Your Tax Dollars at Work by Ray Soller
According to the Senate Rules Committee, this recently updated website, Inauguration of the President: Facts & Firsts, contains a compilation of significant information for all of the inaugural ceremonies since George Washington. If you look, you can tell that they are trying to get ready for Inauguration Day - January 20, 2009.
The website contains an impressive looking table with three columns which are headed by: Inauguration Date - President - Facts and Firsts. I can, in one of my more tolerant moments, somewhat understand the lemminglike repetition of the unsubstantiated entry for George Washington where they say, "First Inauguration; precedents set include the phrase, "So help me God," and kissing the Bible after taking the oath." At least, the part about Washington kissing the Bible is supported by firsthand accounts.
However, the entry for Herbert Hoover, "Second President to affirm rather than swear the oath of office; first Inaugural ceremony recorded by [a Paramount Studios] talking newsreel," is blatantly false. Hoover did not "affirm" his presidential oath and the newsreel they mention actually proves it. There's also the author, Jim Bendat, who has published a new edition of his book, Democracy's Big Day: The Inauguration of our President 1789-2009, that describes the same event in a delightful online chapter, Let's Hear It for the Girl. You can not only read how Hoover swore to his inaugural oath , but, also, realize that the words, "So help me God," were not included in the oath.
The above problems with the entries for George Washington and Herbert Hoover are commonplace and relatively minor next to what the viewer "learns" when following the recommendation to Watch the Video "So Help Me God", a historical look at the Inaugural Ceremonies 1789-2005 (accessed 1/12/2005).
Unbelievably, the video engages the viewer in an Orwellian experience that begins without even presenting an advisory warning label: "Warning: this video contains a phrase not prescribed by the United States Constitution. Viewer discretion is advised." The video, produced under the direction of the Senate Rules Committee, is obviously more concerned with promoting a faith-based agenda than following their oath to "uphold the Constitution." No matter, if one watches the video, then at about the two-minute and fifty-second mark into the narration you'll hear the spokesperson tell us, "Everyone [that is, all presidents beginning with Washington's inauguration] has since said 'So help me God' at the end of the oath."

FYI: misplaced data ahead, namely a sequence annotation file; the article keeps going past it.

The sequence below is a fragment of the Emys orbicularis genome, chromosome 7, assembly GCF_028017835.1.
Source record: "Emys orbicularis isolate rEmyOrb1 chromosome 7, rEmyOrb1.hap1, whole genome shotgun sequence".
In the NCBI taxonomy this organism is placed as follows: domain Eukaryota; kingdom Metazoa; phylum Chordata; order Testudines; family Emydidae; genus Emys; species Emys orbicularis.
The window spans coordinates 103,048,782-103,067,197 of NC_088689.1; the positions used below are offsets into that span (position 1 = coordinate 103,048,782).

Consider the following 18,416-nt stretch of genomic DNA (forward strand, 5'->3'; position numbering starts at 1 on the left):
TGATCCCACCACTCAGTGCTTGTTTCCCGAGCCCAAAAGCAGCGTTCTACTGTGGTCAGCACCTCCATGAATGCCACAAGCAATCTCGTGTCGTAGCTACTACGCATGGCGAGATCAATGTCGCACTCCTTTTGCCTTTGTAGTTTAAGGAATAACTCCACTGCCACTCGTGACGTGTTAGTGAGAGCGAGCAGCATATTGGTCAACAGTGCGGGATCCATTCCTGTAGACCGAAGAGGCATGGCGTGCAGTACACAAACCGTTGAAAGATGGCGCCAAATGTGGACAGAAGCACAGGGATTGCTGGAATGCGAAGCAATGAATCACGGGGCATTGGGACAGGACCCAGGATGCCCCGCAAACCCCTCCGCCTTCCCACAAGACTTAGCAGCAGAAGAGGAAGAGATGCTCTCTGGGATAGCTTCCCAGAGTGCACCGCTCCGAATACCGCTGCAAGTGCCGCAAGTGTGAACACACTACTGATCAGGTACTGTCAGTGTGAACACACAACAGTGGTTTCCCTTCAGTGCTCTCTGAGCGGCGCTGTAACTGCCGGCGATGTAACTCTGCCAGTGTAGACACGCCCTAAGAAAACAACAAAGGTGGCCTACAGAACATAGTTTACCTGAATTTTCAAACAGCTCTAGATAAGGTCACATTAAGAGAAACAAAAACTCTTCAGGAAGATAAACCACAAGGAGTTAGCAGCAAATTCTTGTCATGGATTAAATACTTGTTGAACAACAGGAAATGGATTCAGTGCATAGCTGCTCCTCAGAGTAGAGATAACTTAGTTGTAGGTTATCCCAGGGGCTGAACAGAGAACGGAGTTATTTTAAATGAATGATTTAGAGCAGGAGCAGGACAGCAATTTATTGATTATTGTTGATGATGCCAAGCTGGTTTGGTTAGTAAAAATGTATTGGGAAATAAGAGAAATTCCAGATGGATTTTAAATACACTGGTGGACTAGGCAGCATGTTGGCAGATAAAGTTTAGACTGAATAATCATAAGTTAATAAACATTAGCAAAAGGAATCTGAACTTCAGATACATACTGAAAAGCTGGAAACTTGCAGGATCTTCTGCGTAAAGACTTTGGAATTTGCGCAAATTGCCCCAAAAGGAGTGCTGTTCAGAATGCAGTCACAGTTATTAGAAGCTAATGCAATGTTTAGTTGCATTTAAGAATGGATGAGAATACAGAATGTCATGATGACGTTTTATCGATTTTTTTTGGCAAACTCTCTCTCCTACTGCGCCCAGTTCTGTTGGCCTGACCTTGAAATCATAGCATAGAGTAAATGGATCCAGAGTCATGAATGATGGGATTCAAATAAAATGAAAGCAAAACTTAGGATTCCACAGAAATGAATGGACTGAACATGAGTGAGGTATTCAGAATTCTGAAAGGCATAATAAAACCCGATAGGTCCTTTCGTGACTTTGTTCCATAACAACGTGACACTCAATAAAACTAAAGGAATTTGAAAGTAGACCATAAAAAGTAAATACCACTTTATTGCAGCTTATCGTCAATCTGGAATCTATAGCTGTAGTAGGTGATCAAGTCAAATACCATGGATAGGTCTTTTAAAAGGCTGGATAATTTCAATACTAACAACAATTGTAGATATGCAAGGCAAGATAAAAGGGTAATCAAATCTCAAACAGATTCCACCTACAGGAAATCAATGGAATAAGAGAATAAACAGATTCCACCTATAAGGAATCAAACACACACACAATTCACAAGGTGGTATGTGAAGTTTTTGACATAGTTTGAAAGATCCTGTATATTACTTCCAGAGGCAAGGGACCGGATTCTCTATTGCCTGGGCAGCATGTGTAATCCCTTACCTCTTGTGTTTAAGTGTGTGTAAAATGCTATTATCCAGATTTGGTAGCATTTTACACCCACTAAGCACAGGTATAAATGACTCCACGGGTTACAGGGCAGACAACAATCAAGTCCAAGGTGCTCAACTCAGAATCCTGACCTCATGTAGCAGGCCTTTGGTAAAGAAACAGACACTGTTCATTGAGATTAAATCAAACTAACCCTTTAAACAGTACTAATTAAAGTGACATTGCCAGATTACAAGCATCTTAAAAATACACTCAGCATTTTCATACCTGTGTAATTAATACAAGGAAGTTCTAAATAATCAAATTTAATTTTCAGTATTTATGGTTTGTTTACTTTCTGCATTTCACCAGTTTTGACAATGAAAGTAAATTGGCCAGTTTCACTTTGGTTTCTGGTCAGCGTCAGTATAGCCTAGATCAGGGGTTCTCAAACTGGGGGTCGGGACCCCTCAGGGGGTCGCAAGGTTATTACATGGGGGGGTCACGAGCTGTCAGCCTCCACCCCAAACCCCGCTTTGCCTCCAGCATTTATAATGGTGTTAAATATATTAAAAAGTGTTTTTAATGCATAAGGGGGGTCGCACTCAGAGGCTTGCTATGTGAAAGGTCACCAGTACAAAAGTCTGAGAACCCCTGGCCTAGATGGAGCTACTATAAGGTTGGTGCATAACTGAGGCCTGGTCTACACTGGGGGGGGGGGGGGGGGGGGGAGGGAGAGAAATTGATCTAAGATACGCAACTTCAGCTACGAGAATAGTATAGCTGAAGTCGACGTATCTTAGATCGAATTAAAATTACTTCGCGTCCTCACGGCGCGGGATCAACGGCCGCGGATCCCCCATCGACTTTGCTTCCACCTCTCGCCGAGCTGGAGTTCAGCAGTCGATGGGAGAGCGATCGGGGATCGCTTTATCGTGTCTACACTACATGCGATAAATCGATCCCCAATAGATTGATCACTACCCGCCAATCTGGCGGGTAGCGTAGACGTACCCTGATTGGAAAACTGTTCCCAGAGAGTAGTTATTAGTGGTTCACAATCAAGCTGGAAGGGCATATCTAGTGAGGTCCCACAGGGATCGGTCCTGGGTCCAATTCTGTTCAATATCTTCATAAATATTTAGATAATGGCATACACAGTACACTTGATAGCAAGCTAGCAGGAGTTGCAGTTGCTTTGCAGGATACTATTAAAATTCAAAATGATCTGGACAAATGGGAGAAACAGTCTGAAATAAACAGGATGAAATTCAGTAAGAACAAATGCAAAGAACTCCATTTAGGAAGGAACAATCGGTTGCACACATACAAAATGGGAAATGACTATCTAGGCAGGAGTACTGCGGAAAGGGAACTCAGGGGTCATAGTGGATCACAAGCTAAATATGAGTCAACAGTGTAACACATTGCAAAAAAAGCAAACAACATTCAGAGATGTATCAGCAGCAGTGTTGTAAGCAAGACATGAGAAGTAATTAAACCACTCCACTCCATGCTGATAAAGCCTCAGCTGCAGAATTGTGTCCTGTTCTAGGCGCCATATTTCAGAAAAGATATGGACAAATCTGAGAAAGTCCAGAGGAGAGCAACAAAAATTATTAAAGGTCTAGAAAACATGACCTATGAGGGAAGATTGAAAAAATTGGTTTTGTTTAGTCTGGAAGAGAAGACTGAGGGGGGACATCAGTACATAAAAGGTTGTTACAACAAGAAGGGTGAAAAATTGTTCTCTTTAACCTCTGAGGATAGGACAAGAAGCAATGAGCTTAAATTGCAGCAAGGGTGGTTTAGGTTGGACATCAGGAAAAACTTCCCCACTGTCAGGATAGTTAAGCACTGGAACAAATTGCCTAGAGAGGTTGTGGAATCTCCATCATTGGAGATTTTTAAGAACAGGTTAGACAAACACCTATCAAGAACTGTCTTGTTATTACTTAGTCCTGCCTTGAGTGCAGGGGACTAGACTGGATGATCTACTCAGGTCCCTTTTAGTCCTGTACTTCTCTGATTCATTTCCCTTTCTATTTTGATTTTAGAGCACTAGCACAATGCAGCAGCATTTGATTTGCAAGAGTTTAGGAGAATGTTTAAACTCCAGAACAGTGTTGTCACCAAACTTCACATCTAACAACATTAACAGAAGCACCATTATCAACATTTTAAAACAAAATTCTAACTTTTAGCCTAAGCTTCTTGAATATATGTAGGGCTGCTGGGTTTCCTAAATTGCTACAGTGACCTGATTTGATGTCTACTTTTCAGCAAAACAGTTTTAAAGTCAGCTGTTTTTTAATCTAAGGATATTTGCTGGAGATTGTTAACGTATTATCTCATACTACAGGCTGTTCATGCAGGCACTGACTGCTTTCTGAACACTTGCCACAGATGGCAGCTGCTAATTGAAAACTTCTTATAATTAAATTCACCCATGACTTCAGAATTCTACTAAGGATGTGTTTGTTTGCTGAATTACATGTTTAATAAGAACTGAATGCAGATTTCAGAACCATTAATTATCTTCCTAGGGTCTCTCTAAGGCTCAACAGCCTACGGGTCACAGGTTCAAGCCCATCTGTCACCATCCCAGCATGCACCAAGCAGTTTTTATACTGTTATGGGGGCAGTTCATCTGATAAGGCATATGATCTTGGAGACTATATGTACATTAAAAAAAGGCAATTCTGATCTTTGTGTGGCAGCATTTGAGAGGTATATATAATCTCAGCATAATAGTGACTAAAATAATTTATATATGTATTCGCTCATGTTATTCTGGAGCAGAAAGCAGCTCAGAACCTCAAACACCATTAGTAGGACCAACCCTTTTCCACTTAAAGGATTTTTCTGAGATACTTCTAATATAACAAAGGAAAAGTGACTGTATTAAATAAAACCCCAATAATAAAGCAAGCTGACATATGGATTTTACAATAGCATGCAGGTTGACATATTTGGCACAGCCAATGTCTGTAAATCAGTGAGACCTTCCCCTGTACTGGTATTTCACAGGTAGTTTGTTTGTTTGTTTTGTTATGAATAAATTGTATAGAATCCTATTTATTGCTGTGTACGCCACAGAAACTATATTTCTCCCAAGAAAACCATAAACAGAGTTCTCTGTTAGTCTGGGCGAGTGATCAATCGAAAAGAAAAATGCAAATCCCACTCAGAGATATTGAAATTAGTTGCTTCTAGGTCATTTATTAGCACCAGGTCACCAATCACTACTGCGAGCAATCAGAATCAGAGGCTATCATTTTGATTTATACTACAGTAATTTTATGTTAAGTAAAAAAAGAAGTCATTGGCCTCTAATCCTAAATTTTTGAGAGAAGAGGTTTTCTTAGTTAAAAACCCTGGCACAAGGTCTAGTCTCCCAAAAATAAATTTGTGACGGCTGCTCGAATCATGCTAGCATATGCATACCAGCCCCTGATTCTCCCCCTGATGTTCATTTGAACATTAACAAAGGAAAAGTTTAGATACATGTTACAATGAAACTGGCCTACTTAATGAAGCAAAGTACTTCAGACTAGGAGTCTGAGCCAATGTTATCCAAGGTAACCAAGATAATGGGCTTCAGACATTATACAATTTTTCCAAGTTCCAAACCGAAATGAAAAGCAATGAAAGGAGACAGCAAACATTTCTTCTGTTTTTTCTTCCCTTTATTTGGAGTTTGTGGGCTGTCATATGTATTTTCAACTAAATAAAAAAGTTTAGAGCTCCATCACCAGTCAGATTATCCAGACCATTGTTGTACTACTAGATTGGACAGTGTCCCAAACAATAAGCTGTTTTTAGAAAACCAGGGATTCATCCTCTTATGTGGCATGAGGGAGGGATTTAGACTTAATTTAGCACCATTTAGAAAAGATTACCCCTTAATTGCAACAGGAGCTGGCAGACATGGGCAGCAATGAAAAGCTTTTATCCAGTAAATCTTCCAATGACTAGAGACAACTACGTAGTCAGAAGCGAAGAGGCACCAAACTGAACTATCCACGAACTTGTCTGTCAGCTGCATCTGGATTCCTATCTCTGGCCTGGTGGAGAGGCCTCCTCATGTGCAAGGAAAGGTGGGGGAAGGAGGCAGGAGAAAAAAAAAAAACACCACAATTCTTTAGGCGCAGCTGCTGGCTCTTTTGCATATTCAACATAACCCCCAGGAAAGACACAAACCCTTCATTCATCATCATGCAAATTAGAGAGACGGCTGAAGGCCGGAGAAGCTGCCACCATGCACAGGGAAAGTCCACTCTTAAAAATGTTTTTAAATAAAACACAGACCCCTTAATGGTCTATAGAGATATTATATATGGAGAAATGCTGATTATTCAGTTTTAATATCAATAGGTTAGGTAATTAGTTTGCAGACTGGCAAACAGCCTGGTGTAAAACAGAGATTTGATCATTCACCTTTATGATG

Now, I have to ask, "Who put that into the script?" Their own "Facts and Firsts" table says Franklin Pierce affirmed his oath. Everyone, even an average high school student, should know this means that in all cases an affirmed oath is administered by omitting the words, "So help me God." The Rules Committee table mentioned Herbert Hoover. Had they consulted any of several different mass media reports for that date they would have realized that "So help me God" was not part of Hoover's oath. There's also John Tyler. His April 6, 1841 signed affidavit attesting to the presidential oath omits "So help me God" (see Inaugural Cavalcade, Louise Durbin, 1971, pg. 54); and there's the very detailed, newspaper-based account of Theodore Roosevelt's swearing-in ceremony that took place on September 13, 1901, which fails to mention "So help me God." In fact, all elected Presidents, going into the twentieth century, are not documented as having used those words either. Sadly, it is true, as the Senate-sponsored video indicates, every president after Hoover has embraced a Washing Irving legend as if it were one of those "Facts and Firsts."
None of this bothers Matthew McGowan, a member of the professional staff attached to the Senate Rules Committee. When historical researcher Matthew Goldstein, just two days ago, contacted Mr. McGowan by telephone:
He [Mr. McGowan] said the Senate Historical Office had no obligation to make public any citations of source documents to support their claim, that the Senate Historical Office worked for the Senate, not for the public, that I was the only person who was complaining about this, that he trusted the Senate Historical Office, that this claim was supported by historians, and that they were busy and were not going to be providing citations for their claim.
Now, I trust it's obvious: everyone can see how the Senate Rules Committee provides such a fine example of Your Tax Dollars at Work.